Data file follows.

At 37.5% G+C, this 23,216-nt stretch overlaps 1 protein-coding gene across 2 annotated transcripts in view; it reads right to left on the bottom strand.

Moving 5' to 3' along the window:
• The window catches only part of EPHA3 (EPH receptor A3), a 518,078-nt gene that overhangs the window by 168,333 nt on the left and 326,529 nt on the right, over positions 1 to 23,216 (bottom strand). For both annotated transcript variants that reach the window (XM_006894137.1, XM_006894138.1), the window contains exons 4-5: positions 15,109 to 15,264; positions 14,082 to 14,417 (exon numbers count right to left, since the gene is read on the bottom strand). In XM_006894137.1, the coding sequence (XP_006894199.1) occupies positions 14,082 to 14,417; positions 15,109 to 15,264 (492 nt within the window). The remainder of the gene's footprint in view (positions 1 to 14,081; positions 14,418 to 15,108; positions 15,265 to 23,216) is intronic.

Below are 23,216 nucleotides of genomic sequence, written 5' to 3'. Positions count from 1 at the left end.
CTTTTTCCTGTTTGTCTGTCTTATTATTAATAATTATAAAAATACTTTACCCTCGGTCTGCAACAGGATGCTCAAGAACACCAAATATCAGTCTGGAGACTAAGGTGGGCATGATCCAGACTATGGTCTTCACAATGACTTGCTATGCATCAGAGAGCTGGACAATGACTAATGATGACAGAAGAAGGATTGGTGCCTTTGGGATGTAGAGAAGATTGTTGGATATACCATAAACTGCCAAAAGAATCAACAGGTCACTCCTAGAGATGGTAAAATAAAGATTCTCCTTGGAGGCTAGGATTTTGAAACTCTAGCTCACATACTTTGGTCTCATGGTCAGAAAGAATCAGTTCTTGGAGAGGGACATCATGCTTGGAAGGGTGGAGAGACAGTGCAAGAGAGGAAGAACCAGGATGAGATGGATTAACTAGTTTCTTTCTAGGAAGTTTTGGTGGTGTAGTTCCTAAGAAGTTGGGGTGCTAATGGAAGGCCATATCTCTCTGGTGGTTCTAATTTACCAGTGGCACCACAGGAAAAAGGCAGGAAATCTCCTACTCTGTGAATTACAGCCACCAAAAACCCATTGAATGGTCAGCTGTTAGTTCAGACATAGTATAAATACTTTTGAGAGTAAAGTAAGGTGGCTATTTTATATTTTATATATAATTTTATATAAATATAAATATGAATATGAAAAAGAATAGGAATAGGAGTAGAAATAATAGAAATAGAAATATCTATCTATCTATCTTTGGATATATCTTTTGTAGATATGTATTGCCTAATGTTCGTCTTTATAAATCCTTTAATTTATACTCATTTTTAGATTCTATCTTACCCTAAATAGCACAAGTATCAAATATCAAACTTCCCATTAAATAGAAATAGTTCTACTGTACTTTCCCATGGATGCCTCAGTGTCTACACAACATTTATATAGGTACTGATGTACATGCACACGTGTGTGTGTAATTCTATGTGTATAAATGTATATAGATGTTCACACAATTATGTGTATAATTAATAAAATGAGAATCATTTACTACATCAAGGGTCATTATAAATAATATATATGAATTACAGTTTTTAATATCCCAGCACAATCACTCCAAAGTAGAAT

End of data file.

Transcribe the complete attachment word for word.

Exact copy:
At 37.5% G+C, this 23,216-nt stretch overlaps 1 protein-coding gene across 2 annotated transcripts in view; it reads right to left on the bottom strand.

Moving 5' to 3' along the window:
• The window catches only part of EPHA3 (EPH receptor A3), a 518,078-nt gene that overhangs the window by 168,333 nt on the left and 326,529 nt on the right, over positions 1 to 23,216 (bottom strand). For both annotated transcript variants that reach the window (XM_006894137.1, XM_006894138.1), the window contains exons 4-5: positions 15,109 to 15,264; positions 14,082 to 14,417 (exon numbers count right to left, since the gene is read on the bottom strand). In XM_006894137.1, the coding sequence (XP_006894199.1) occupies positions 14,082 to 14,417; positions 15,109 to 15,264 (492 nt within the window). The remainder of the gene's footprint in view (positions 1 to 14,081; positions 14,418 to 15,108; positions 15,265 to 23,216) is intronic.

Below are 23,216 nucleotides of genomic sequence, written 5' to 3'. Positions count from 1 at the left end.
CTTTTTCCTGTTTGTCTGTCTTATTATTAATAATTATAAAAATACTTTACCCTCGGTCTGCAACAGGATGCTCAAGAACACCAAATATCAGTCTGGAGACTAAGGTGGGCATGATCCAGACTATGGTCTTCACAATGACTTGCTATGCATCAGAGAGCTGGACAATGACTAATGATGACAGAAGAAGGATTGGTGCCTTTGGGATGTAGAGAAGATTGTTGGATATACCATAAACTGCCAAAAGAATCAACAGGTCACTCCTAGAGATGGTAAAATAAAGATTCTCCTTGGAGGCTAGGATTTTGAAACTCTAGCTCACATACTTTGGTCTCATGGTCAGAAAGAATCAGTTCTTGGAGAGGGACATCATGCTTGGAAGGGTGGAGAGACAGTGCAAGAGAGGAAGAACCAGGATGAGATGGATTAACTAGTTTCTTTCTAGGAAGTTTTGGTGGTGTAGTTCCTAAGAAGTTGGGGTGCTAATGGAAGGCCATATCTCTCTGGTGGTTCTAATTTACCAGTGGCACCACAGGAAAAAGGCAGGAAATCTCCTACTCTGTGAATTACAGCCACCAAAAACCCATTGAATGGTCAGCTGTTAGTTCAGACATAGTATAAATACTTTTGAGAGTAAAGTAAGGTGGCTATTTTATATTTTATATATAATTTTATATAAATATAAATATGAATATGAAAAAGAATAGGAATAGGAGTAGAAATAATAGAAATAGAAATATCTATCTATCTATCTTTGGATATATCTTTTGTAGATATGTATTGCCTAATGTTCGTCTTTATAAATCCTTTAATTTATACTCATTTTTAGATTCTATCTTACCCTAAATAGCACAAGTATCAAATATCAAACTTCCCATTAAATAGAAATAGTTCTACTGTACTTTCCCATGGATGCCTCAGTGTCTACACAACATTTATATAGGTACTGATGTACATGCACACGTGTGTGTGTAATTCTATGTGTATAAATGTATATAGATGTTCACACAATTATGTGTATAATTAATAAAATGAGAATCATTTACTACATCAAGGGTCATTATAAATAATATATATGAATTACAGTTTTTAATATCCCAGCACAATCACTCCAAAGTAGAAT